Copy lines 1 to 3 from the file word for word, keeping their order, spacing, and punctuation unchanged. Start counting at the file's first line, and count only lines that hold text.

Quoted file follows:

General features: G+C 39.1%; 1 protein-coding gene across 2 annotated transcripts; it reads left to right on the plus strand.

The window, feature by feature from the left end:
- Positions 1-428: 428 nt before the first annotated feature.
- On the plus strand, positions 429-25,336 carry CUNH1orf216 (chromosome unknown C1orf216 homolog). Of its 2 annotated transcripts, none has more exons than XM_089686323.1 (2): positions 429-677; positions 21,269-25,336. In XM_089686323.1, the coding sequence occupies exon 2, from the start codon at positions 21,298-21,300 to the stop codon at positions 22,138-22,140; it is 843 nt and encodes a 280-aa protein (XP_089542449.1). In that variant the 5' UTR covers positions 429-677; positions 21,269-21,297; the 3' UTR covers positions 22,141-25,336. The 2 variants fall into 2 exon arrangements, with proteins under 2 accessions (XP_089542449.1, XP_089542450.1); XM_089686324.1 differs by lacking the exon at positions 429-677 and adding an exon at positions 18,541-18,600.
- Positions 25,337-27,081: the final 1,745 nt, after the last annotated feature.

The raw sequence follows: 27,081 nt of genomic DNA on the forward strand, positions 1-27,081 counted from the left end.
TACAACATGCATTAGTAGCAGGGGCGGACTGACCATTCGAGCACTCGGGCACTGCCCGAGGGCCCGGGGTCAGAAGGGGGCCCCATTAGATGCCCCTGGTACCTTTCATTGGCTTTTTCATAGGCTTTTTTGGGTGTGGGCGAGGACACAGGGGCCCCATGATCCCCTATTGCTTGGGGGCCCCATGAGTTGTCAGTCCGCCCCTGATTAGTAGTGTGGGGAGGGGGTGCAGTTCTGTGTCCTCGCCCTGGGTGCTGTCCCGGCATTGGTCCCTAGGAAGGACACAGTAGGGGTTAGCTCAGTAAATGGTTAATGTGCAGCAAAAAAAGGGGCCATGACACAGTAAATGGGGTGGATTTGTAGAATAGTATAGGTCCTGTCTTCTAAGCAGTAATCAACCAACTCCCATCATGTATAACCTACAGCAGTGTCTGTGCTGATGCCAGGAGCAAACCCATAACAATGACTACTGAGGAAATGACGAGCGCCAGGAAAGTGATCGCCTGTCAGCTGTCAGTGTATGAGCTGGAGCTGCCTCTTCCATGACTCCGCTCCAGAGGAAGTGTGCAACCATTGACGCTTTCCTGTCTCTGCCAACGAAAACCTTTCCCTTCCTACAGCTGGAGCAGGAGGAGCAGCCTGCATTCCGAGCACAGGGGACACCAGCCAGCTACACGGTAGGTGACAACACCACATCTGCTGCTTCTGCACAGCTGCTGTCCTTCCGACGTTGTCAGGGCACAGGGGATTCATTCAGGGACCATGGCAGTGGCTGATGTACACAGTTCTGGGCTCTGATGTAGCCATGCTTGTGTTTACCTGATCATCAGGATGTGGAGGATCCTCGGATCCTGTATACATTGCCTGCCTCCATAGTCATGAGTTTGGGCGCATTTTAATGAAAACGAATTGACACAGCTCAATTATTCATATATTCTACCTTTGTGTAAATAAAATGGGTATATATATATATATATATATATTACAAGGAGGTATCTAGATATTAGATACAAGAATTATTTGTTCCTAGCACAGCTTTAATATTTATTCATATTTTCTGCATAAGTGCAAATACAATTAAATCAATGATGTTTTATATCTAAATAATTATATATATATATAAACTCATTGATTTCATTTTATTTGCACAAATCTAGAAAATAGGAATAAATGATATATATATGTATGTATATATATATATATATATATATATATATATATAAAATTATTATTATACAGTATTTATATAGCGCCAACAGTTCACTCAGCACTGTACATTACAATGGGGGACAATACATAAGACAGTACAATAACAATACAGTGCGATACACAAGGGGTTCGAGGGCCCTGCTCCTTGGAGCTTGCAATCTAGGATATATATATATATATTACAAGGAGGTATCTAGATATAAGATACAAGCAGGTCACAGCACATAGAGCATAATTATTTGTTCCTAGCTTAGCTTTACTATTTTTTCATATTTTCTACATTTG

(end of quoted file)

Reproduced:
General features: G+C 39.1%; 1 protein-coding gene across 2 annotated transcripts; it reads left to right on the plus strand.

The window, feature by feature from the left end:
- Positions 1-428: 428 nt before the first annotated feature.